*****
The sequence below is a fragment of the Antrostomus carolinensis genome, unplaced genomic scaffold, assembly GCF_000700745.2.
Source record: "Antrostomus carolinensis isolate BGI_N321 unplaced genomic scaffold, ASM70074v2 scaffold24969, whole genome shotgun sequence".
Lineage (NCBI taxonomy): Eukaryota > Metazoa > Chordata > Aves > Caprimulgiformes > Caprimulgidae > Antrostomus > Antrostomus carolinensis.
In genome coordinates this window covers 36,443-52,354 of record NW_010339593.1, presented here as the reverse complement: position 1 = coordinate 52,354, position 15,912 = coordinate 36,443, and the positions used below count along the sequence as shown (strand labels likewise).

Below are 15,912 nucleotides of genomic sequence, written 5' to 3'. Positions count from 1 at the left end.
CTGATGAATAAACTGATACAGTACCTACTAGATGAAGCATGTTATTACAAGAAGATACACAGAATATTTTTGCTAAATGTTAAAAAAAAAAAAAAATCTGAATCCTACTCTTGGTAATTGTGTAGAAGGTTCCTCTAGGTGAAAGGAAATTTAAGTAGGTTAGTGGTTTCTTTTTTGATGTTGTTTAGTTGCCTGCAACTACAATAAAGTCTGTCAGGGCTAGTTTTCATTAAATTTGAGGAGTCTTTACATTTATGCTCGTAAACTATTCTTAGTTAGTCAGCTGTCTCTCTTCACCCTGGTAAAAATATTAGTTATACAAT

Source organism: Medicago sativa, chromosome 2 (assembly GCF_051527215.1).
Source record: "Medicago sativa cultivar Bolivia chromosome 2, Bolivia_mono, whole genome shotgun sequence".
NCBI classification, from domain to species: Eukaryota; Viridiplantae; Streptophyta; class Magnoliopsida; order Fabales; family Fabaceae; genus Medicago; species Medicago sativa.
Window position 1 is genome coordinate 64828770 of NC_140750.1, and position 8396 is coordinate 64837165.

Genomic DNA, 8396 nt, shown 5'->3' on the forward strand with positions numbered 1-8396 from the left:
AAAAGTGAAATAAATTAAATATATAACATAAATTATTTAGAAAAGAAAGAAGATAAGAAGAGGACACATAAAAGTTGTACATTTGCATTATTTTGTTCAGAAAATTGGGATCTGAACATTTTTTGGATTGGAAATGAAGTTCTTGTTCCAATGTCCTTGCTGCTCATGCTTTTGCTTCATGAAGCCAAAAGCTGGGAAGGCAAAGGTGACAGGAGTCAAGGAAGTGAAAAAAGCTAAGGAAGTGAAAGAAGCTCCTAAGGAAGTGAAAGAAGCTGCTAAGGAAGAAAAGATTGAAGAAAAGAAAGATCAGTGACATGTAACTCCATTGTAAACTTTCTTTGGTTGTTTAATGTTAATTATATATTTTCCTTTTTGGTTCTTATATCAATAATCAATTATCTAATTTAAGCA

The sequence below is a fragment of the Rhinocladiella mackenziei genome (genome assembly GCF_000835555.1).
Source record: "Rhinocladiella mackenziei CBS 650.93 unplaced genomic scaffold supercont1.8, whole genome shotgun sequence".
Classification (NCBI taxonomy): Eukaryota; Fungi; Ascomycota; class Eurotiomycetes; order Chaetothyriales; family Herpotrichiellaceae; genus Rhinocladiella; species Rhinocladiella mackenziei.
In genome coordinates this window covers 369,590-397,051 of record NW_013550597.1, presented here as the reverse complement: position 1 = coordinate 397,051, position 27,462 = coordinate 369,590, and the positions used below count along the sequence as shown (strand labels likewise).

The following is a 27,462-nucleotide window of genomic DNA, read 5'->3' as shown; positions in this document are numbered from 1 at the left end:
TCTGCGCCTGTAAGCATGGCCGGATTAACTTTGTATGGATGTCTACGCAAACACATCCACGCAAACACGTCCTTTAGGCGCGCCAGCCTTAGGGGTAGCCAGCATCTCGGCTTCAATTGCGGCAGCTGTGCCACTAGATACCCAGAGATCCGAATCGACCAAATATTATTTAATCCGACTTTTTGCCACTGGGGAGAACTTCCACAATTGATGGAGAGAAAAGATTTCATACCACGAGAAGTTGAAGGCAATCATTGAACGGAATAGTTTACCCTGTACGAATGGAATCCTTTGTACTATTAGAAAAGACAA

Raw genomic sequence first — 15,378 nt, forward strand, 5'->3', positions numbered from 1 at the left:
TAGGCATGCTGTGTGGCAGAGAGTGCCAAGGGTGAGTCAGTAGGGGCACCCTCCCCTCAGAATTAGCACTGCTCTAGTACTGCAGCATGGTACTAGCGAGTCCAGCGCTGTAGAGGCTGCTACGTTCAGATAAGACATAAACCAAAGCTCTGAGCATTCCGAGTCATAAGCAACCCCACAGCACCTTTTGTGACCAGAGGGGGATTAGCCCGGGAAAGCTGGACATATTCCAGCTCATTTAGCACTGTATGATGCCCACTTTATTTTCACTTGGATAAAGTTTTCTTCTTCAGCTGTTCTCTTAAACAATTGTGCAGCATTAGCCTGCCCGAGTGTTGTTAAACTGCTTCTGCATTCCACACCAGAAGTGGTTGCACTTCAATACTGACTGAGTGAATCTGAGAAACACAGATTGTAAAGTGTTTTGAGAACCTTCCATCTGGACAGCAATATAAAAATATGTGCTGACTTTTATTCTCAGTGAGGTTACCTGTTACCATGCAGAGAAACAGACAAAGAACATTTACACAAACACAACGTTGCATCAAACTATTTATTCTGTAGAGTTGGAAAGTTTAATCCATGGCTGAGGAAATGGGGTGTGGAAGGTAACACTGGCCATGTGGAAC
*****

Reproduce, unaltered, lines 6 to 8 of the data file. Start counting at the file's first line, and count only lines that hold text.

CTGATGAATAAACTGATACAGTACCTACTAGATGAAGCATGTTATTACAAGAAGATACACAGAATATTTTTGCTAAATGTTAAAAAAAAAAAAAAATCTGAATCCTACTCTTGGTAATTGTGTAGAAGGTTCCTCTAGGTGAAAGGAAATTTAAGTAGGTTAGTGGTTTCTTTTTTGATGTTGTTTAGTTGCCTGCAACTACAATAAAGTCTGTCAGGGCTAGTTTTCATTAAATTTGAGGAGTCTTTACATTTATGCTCGTAAACTATTCTTAGTTAGTCAGCTGTCTCTCTTCACCCTGGTAAAAATATTAGTTATACAAT

Source organism: Medicago sativa, chromosome 2 (assembly GCF_051527215.1).
Source record: "Medicago sativa cultivar Bolivia chromosome 2, Bolivia_mono, whole genome shotgun sequence".